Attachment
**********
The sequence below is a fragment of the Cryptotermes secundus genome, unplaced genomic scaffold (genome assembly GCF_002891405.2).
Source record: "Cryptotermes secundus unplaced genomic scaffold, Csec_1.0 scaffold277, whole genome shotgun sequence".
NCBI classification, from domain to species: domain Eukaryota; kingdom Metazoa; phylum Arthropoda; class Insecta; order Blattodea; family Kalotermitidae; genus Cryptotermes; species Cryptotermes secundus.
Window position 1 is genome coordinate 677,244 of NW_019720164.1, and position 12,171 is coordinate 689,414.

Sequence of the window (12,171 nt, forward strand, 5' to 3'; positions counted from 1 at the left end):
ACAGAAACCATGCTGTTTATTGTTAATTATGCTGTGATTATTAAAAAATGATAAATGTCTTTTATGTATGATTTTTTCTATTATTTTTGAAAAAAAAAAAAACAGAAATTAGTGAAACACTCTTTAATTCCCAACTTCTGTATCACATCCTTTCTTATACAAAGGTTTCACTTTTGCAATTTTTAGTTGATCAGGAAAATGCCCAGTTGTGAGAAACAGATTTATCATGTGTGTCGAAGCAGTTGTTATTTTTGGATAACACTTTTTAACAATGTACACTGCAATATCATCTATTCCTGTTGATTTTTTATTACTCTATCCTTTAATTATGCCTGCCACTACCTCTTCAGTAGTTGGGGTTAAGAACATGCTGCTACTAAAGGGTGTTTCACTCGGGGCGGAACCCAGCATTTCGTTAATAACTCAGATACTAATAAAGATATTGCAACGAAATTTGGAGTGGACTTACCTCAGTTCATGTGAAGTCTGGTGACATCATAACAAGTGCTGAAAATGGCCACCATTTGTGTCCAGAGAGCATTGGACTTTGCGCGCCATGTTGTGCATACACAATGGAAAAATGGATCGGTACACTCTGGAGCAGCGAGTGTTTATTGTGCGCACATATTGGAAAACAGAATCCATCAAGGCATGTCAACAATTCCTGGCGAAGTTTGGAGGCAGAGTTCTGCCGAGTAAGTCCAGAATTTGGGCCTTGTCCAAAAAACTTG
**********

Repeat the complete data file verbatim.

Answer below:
The sequence below is a fragment of the Cryptotermes secundus genome, unplaced genomic scaffold (genome assembly GCF_002891405.2).
Source record: "Cryptotermes secundus unplaced genomic scaffold, Csec_1.0 scaffold277, whole genome shotgun sequence".
NCBI classification, from domain to species: domain Eukaryota; kingdom Metazoa; phylum Arthropoda; class Insecta; order Blattodea; family Kalotermitidae; genus Cryptotermes; species Cryptotermes secundus.
Window position 1 is genome coordinate 677,244 of NW_019720164.1, and position 12,171 is coordinate 689,414.

Sequence of the window (12,171 nt, forward strand, 5' to 3'; positions counted from 1 at the left end):
ACAGAAACCATGCTGTTTATTGTTAATTATGCTGTGATTATTAAAAAATGATAAATGTCTTTTATGTATGATTTTTTCTATTATTTTTGAAAAAAAAAAAAACAGAAATTAGTGAAACACTCTTTAATTCCCAACTTCTGTATCACATCCTTTCTTATACAAAGGTTTCACTTTTGCAATTTTTAGTTGATCAGGAAAATGCCCAGTTGTGAGAAACAGATTTATCATGTGTGTCGAAGCAGTTGTTATTTTTGGATAACACTTTTTAACAATGTACACTGCAATATCATCTATTCCTGTTGATTTTTTATTACTCTATCCTTTAATTATGCCTGCCACTACCTCTTCAGTAGTTGGGGTTAAGAACATGCTGCTACTAAAGGGTGTTTCACTCGGGGCGGAACCCAGCATTTCGTTAATAACTCAGATACTAATAAAGATATTGCAACGAAATTTGGAGTGGACTTACCTCAGTTCATGTGAAGTCTGGTGACATCATAACAAGTGCTGAAAATGGCCACCATTTGTGTCCAGAGAGCATTGGACTTTGCGCGCCATGTTGTGCATACACAATGGAAAAATGGATCGGTACACTCTGGAGCAGCGAGTGTTTATTGTGCGCACATATTGGAAAACAGAATCCATCAAGGCATGTCAACAATTCCTGGCGAAGTTTGGAGGCAGAGTTCTGCCGAGTAAGTCCAGAATTTGGGCCTTGTCCAAAAAACTTG